When you think of conditions where an over-the-counter medication will help, lowering your cholesterol may not be the first thing that comes to mind. Most people think of OTC medications for minor problems like cough and cold, allergies, upset stomach, and mild aches and pains.
It may seem strange that there are medications available over the counter for high cholesterol—a problem that you may not even know you have. Unlike a cough or cold, high cholesterol is not a condition that you can physically feel, and your doctor must perform blood work to determine if you have it.
So how and why would you take a non-prescription med for high cholesterol?
First, it’s important to know what causes high cholesterol and what you can and cannot change if you’re diagnosed. High cholesterol can be a result of several factors, including poor lifestyle choices and genetics. Family history or genetics cannot be changed, but poor lifestyle choices can be!
If you are diagnosed with high cholesterol, depending on how severe it is, your doctor may start you out with lifestyle changes and OTC treatments.
Some lifestyle changes that can be helpful include:
- Quitting smoking
- Better diet
- Weight loss
- Stricter blood sugar control
And some of the OTC medications that may help:
- Red rice yeast. A traditional Chinese medication, red rice yeast is available over-the-counter and has been suggested to help lower cholesterol. However, there are various types available, which can lead to confusion and misunderstanding. For example, one of the main issues with red rice yeast: small amounts of the prescription medication lovastatin (used to lower cholesterol) have been found in some formulations. Lovastatin and red rice yeast have a very similar chemical make-up, which may explain why several brands of red rice yeast were taken off of the market by the FDA in 2007 after they were found to contain lovastatin.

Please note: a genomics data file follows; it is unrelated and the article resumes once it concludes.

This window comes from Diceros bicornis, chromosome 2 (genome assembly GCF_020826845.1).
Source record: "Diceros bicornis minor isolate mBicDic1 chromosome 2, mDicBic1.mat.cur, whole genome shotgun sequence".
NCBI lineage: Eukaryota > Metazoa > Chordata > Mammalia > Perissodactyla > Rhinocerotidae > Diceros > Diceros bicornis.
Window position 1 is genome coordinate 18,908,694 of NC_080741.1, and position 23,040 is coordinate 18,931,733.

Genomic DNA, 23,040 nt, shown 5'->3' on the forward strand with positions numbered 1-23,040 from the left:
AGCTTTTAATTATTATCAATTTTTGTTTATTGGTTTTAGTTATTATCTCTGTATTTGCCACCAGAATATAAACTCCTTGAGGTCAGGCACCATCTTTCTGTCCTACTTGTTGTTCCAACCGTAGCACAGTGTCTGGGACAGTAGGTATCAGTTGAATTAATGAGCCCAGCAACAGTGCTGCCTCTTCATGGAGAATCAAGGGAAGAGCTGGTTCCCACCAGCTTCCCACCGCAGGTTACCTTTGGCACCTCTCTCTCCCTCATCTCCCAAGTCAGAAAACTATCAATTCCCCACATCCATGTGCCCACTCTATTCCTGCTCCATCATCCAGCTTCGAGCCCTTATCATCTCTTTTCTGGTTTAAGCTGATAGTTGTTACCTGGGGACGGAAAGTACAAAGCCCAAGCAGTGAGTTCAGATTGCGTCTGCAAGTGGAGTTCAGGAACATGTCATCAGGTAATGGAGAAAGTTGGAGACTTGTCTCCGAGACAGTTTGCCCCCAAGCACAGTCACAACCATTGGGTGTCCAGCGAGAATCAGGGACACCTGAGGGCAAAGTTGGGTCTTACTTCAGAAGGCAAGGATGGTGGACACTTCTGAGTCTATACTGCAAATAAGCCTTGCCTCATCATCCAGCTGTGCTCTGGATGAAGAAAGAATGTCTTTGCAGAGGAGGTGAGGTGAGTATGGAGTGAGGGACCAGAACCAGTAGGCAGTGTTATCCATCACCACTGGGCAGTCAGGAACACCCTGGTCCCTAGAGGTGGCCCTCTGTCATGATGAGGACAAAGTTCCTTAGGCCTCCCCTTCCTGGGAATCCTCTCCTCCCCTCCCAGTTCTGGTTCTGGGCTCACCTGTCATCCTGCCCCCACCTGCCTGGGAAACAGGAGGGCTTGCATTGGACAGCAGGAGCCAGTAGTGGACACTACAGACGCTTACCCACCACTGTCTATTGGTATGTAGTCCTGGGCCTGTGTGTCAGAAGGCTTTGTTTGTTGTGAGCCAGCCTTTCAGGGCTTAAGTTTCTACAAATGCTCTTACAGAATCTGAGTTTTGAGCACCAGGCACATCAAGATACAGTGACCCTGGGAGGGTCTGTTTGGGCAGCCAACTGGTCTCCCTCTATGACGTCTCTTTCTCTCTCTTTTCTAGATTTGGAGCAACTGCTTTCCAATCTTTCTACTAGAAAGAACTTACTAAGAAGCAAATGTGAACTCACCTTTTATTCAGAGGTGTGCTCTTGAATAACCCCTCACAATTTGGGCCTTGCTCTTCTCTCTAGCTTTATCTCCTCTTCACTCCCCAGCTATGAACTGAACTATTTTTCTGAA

- Niacin. A form of vitamin B, niacin is available over-the-counter and has been suggested to improve a component of cholesterol known as HDL (“good” cholesterol). Niacin may work to increase HDL levels—it is also available in higher strengths by prescription as Niaspan ER.
- Garlic. Not only for adding to food to enhance flavor, garlic has also been suggested to help lower cholesterol. Garlic supplements are available over-the-counter, but you still need to check with your doctor or pharmacist before using because garlic can negatively interact with A LOT of prescription medications.
- Fish oil (omega-3 fatty acids). Whether you get this from eating fish or taking the over-the-counter supplement, omega-3 fatty acids have been suggested to help lower a component of cholesterol known as triglycerides. Fish oil is more likely to work in those who have very high triglyceride levels compared to those with moderate levels. Like niacin, higher doses of omega-3 are available by prescription as Lovaza and Vascepa.